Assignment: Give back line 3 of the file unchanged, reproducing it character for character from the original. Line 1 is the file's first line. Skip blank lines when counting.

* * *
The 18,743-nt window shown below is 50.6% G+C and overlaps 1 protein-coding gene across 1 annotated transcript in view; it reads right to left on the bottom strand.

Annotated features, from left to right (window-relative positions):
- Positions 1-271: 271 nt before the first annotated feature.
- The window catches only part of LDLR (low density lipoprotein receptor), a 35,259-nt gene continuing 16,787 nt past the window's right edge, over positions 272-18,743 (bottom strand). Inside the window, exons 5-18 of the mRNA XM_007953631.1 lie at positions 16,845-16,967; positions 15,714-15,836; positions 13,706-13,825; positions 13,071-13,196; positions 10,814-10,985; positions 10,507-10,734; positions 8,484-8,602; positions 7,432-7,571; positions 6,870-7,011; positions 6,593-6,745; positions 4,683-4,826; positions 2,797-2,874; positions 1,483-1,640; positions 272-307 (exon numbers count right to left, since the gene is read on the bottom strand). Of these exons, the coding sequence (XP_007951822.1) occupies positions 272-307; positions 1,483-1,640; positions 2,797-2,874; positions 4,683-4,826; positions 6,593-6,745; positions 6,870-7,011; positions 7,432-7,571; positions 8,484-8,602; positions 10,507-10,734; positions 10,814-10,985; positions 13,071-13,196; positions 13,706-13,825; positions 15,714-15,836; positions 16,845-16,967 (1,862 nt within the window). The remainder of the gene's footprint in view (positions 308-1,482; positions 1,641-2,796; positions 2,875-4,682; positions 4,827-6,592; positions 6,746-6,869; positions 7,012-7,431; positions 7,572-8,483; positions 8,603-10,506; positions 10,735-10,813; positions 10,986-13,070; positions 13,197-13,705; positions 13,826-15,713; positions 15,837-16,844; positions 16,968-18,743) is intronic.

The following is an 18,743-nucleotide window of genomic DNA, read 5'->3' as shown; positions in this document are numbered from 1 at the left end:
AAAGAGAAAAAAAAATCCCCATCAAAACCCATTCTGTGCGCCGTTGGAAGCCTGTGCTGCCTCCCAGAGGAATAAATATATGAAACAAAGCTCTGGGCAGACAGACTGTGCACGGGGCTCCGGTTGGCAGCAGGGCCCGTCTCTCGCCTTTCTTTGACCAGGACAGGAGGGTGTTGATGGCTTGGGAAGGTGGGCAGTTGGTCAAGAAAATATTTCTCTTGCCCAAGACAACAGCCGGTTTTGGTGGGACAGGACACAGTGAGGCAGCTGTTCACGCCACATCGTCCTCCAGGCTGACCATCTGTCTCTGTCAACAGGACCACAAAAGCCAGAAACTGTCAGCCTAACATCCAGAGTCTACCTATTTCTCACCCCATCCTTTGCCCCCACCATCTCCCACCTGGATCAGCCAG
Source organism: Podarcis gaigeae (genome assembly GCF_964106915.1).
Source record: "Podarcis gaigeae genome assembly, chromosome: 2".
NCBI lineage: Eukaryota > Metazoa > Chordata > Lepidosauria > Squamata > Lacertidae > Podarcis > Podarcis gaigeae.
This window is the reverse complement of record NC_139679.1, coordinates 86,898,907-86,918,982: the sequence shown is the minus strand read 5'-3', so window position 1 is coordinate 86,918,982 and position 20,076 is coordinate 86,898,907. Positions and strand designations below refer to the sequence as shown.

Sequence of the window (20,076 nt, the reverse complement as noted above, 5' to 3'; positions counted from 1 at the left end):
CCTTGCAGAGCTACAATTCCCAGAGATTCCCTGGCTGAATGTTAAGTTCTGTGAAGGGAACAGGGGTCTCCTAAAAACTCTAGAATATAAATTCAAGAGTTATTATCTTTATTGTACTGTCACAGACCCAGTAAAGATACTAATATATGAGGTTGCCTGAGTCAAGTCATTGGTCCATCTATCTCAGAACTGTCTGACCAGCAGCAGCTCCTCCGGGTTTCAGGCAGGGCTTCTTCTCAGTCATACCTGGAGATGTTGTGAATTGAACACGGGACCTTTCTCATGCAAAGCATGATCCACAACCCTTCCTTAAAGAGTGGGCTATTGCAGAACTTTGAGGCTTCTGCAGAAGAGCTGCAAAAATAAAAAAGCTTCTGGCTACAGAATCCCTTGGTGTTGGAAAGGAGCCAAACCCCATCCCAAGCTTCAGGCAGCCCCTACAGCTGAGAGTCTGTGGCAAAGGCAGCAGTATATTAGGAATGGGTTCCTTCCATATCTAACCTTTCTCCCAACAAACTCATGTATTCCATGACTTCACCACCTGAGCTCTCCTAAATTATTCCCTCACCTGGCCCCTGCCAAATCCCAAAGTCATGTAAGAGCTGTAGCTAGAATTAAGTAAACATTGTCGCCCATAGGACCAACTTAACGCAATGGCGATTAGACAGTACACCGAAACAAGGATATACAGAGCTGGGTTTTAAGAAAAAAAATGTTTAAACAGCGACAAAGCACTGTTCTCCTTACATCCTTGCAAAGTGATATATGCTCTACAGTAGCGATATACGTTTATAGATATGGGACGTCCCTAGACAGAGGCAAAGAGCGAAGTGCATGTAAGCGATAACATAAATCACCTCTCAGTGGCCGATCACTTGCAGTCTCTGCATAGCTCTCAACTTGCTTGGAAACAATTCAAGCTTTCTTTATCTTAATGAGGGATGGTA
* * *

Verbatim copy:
- Positions 1-271: 271 nt before the first annotated feature.